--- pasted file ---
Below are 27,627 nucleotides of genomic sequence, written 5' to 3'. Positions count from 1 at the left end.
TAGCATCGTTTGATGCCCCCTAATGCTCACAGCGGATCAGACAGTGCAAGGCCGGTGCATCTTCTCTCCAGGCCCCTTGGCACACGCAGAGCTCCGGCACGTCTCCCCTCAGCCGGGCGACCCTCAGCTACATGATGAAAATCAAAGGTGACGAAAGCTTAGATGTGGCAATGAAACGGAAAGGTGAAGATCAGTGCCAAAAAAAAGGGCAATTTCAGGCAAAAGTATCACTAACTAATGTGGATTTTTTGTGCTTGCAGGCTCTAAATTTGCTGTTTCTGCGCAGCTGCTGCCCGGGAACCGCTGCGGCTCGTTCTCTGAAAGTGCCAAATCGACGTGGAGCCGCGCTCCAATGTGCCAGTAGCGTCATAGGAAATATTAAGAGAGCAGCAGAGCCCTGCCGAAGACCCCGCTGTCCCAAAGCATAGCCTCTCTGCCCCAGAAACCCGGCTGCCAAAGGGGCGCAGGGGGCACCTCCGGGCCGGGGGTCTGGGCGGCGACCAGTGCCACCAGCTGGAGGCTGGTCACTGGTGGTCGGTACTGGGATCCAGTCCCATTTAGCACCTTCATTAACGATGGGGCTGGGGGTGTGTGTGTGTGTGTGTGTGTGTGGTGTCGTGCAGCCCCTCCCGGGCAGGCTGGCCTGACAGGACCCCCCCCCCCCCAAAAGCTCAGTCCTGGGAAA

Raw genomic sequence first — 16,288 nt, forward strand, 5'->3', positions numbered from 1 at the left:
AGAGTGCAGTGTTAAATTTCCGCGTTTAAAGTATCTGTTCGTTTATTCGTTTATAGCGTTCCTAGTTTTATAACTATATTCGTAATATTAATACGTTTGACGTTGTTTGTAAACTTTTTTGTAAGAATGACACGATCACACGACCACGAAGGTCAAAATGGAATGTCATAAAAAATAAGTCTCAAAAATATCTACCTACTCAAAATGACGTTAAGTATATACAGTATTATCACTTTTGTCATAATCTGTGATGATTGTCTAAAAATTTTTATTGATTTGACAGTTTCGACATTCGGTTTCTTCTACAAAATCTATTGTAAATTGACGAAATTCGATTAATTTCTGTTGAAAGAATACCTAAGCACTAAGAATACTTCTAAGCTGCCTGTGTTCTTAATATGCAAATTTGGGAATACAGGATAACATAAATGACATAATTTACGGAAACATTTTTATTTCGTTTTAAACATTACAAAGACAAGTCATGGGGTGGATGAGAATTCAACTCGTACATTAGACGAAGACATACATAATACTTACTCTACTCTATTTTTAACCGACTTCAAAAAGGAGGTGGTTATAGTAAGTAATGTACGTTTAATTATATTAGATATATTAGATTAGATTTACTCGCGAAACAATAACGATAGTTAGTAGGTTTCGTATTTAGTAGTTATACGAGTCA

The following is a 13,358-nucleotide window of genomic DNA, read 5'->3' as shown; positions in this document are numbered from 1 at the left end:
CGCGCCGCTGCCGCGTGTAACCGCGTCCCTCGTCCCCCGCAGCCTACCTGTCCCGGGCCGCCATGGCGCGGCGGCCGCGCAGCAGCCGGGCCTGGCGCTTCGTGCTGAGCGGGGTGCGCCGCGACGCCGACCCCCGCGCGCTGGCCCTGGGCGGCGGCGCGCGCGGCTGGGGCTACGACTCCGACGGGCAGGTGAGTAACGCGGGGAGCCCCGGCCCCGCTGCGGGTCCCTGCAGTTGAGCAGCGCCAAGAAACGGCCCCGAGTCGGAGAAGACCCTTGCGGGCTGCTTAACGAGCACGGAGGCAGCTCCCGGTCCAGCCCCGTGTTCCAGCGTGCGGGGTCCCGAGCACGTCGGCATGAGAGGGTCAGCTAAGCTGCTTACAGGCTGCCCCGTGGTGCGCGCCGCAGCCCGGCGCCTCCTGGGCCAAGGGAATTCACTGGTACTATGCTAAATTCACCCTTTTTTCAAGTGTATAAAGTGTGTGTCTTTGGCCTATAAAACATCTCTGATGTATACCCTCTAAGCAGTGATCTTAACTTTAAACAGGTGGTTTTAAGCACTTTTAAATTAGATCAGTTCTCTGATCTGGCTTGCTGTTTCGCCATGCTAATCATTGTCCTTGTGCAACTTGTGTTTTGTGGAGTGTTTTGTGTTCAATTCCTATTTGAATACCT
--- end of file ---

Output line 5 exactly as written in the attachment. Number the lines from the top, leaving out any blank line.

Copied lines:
The following is a 13,358-nucleotide window of genomic DNA, read 5'->3' as shown; positions in this document are numbered from 1 at the left end: